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The Wisconsin alumni magazine
Volume 1, Number 4 (Jan. 1900)

The University during the war,   pp. 153-160


Page 158


8Wisconsin-Al-umni Magazine.
quaintance with -most of them, I should estimate. the number of
officers as nearly if not quite one-half of the entire number. I
recall none who attained the rank -of general officers, though
two of the number, La Grange and Fallows, were brevetted
brigadiers for meritorious services. Of field officers, the list
includes a goodly number. Among them were Dawes, who
served with distinction in command of the Sixth infantry,
which formed a part of the Iron Brigade in the army of the
Potomac; the gallant La Grange, who entered the service
as a captain .in the 4th infantry, and was subsequently pro-
moted to major and colonel of the Ist cavalry, and who
achieved a reputation as a daring and skillful cavalry com-
mander, second to that of no officer of like rank in the army;
Fallows, of the class of '59, who entered the service as chap-
lain of the 32d infantry, and subsequently served as lieutenant
colonel of the 40th, and colonel of the 49th; Vilas, of the class
of '58, who served successively as captain, major and lieutenant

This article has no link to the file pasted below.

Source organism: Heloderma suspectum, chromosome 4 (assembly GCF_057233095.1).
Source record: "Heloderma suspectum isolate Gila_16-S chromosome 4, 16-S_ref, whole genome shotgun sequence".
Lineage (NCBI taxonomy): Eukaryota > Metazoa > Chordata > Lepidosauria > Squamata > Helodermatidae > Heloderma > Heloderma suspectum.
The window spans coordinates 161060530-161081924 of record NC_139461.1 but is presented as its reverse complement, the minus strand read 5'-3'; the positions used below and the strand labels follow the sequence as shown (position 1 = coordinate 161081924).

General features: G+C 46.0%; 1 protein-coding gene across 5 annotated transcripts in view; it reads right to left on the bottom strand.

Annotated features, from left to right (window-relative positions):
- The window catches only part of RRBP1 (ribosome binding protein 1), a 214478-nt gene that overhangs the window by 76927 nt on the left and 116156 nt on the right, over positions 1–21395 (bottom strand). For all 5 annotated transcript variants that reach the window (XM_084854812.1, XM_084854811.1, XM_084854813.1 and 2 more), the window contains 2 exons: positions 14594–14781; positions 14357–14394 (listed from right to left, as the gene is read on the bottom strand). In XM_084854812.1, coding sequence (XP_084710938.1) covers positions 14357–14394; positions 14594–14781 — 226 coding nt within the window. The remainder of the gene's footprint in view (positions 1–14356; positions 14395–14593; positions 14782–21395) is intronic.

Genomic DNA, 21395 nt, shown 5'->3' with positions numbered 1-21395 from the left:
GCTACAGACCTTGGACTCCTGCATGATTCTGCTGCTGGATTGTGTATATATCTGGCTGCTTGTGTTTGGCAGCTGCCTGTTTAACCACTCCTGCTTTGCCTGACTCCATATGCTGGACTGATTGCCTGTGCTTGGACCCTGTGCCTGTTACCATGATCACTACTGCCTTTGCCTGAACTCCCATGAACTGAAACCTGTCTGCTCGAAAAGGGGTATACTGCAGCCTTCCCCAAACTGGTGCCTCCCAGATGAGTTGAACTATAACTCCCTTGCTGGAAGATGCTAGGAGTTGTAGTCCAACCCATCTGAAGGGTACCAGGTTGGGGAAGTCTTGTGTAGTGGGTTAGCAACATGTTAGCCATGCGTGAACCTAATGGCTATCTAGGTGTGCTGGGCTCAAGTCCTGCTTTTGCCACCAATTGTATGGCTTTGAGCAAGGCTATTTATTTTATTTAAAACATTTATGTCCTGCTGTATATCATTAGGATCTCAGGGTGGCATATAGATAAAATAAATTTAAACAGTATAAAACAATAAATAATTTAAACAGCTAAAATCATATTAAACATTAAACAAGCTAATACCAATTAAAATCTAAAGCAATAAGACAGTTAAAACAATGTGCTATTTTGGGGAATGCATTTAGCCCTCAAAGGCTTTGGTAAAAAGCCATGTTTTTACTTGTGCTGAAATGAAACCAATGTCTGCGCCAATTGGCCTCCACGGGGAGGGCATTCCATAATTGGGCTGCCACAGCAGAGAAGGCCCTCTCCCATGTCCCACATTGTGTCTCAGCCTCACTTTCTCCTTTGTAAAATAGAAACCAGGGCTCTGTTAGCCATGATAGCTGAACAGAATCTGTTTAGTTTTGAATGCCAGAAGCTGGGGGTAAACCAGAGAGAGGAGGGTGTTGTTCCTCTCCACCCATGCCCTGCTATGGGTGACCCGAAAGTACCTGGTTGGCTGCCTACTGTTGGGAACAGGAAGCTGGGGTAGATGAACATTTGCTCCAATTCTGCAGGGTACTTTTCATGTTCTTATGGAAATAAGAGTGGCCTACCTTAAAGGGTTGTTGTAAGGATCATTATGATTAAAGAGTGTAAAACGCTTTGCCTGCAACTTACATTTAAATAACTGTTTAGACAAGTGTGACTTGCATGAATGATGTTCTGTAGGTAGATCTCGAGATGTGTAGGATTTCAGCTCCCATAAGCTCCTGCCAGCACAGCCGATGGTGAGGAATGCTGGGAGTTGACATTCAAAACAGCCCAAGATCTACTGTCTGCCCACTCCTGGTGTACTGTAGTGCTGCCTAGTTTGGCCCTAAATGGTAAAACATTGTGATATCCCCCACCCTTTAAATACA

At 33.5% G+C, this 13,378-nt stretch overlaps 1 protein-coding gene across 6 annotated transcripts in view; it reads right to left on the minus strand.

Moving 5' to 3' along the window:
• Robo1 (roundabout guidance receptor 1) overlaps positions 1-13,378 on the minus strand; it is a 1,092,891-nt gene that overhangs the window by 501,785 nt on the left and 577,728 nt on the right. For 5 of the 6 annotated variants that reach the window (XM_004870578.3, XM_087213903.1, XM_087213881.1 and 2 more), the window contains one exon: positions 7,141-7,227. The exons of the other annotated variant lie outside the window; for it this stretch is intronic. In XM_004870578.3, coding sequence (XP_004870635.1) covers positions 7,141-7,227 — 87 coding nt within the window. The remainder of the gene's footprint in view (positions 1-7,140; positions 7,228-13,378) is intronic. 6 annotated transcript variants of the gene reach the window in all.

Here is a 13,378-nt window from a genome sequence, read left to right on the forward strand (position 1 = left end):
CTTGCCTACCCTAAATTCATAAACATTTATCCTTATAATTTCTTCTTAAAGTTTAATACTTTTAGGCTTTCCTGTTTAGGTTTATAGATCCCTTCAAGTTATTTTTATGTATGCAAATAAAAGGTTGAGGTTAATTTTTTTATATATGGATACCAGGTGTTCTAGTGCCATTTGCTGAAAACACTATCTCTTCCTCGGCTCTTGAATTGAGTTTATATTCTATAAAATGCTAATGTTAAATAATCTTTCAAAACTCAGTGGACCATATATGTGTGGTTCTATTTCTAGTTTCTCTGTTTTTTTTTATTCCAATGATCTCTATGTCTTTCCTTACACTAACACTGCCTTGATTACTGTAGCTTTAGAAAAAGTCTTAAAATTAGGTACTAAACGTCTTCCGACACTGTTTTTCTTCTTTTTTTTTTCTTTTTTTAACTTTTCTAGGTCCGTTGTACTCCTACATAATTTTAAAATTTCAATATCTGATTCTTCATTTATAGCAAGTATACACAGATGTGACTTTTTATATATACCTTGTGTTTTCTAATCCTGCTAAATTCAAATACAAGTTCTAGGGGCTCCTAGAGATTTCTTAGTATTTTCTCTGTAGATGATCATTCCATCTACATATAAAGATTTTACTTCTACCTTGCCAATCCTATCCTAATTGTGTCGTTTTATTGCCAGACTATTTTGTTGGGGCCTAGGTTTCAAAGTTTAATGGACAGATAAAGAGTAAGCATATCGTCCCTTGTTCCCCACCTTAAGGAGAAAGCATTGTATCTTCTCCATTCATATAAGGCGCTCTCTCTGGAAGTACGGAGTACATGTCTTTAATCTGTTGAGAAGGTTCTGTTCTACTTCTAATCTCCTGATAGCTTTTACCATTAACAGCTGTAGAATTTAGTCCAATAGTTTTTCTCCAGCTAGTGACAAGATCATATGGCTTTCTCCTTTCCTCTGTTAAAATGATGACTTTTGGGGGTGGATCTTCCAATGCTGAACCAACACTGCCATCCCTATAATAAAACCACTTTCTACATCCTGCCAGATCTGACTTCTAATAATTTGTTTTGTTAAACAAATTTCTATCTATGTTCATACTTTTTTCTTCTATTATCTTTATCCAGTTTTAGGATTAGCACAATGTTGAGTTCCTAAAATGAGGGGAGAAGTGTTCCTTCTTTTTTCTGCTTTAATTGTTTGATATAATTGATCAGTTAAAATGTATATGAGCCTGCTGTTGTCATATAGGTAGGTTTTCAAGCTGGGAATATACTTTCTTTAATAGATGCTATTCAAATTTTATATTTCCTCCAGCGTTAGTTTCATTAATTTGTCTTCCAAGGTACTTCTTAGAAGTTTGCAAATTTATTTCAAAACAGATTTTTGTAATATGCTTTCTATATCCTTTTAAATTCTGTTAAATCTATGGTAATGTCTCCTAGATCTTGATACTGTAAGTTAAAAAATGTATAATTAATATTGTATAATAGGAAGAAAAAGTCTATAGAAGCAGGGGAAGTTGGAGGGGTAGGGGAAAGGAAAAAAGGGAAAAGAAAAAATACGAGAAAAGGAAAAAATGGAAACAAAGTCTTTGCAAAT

colonel in the 23d infantry; Bull, who left the class of '64 as.
one of the original eight, serving as a private in the Ist infan-
try, subsequently as lieutenant in the iith, captain in the 23d,
and as lieutenant colonel in the 5th; Larkin, -who served as
major of the 38th infantry; Hubbell, of '68, a major in the Ist
heavy artillery, and Warner, colonel of the 36th infantry, whose
armless sleeve attests his gallant service in the army of the Po-
tomac.
  But the favorite rank seemed that of captain, and I recall at
least thirteen who served in that capacity, besides several who
were promoted from that to a higher rank. Two classes, '6I
and '64, were especially prolific in captains, each contributing
five of their number. Indeed, the class of '6I may justly claim
the palm for patriotism, if the numbers enlisted be the test.
Graduating nine members, six of the number entered service,
most of them serving during the entire war. Of the six, five
were, captains, as already noted. They were: Hall, of the 5th
infantry; Gillett, of the 2oth; .Henry Vilas, of the 23d; Ball, of
the 31st; and Leahy, a lieutenant in the 34th, and captain in
the 35th.
158
[January


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